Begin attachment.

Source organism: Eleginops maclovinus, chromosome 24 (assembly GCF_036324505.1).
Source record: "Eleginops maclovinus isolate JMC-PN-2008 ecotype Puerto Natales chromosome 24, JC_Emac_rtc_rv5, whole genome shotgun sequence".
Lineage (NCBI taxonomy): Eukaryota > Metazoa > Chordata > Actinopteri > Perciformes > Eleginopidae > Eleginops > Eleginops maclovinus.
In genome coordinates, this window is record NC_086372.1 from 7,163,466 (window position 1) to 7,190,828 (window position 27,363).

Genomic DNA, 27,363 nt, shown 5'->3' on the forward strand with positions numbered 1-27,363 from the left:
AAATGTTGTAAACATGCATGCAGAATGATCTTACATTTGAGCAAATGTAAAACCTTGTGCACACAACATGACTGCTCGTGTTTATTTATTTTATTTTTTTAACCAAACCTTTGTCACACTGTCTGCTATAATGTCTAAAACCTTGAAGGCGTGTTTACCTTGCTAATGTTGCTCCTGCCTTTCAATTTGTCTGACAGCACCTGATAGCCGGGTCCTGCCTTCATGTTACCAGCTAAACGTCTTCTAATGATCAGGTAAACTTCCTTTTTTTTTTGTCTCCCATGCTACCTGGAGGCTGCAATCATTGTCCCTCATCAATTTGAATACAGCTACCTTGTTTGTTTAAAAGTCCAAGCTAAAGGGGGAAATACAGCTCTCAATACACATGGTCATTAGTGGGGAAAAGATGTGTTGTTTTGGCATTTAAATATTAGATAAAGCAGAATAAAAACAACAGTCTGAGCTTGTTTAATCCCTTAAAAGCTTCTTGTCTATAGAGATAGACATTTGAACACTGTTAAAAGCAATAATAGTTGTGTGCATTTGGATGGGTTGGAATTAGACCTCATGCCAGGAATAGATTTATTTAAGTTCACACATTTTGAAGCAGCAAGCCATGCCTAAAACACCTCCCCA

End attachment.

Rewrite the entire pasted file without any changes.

Source organism: Eleginops maclovinus, chromosome 24 (assembly GCF_036324505.1).
Source record: "Eleginops maclovinus isolate JMC-PN-2008 ecotype Puerto Natales chromosome 24, JC_Emac_rtc_rv5, whole genome shotgun sequence".
Lineage (NCBI taxonomy): Eukaryota > Metazoa > Chordata > Actinopteri > Perciformes > Eleginopidae > Eleginops > Eleginops maclovinus.
In genome coordinates, this window is record NC_086372.1 from 7,163,466 (window position 1) to 7,190,828 (window position 27,363).

Genomic DNA, 27,363 nt, shown 5'->3' on the forward strand with positions numbered 1-27,363 from the left:
AAATGTTGTAAACATGCATGCAGAATGATCTTACATTTGAGCAAATGTAAAACCTTGTGCACACAACATGACTGCTCGTGTTTATTTATTTTATTTTTTTAACCAAACCTTTGTCACACTGTCTGCTATAATGTCTAAAACCTTGAAGGCGTGTTTACCTTGCTAATGTTGCTCCTGCCTTTCAATTTGTCTGACAGCACCTGATAGCCGGGTCCTGCCTTCATGTTACCAGCTAAACGTCTTCTAATGATCAGGTAAACTTCCTTTTTTTTTTGTCTCCCATGCTACCTGGAGGCTGCAATCATTGTCCCTCATCAATTTGAATACAGCTACCTTGTTTGTTTAAAAGTCCAAGCTAAAGGGGGAAATACAGCTCTCAATACACATGGTCATTAGTGGGGAAAAGATGTGTTGTTTTGGCATTTAAATATTAGATAAAGCAGAATAAAAACAACAGTCTGAGCTTGTTTAATCCCTTAAAAGCTTCTTGTCTATAGAGATAGACATTTGAACACTGTTAAAAGCAATAATAGTTGTGTGCATTTGGATGGGTTGGAATTAGACCTCATGCCAGGAATAGATTTATTTAAGTTCACACATTTTGAAGCAGCAAGCCATGCCTAAAACACCTCCCCA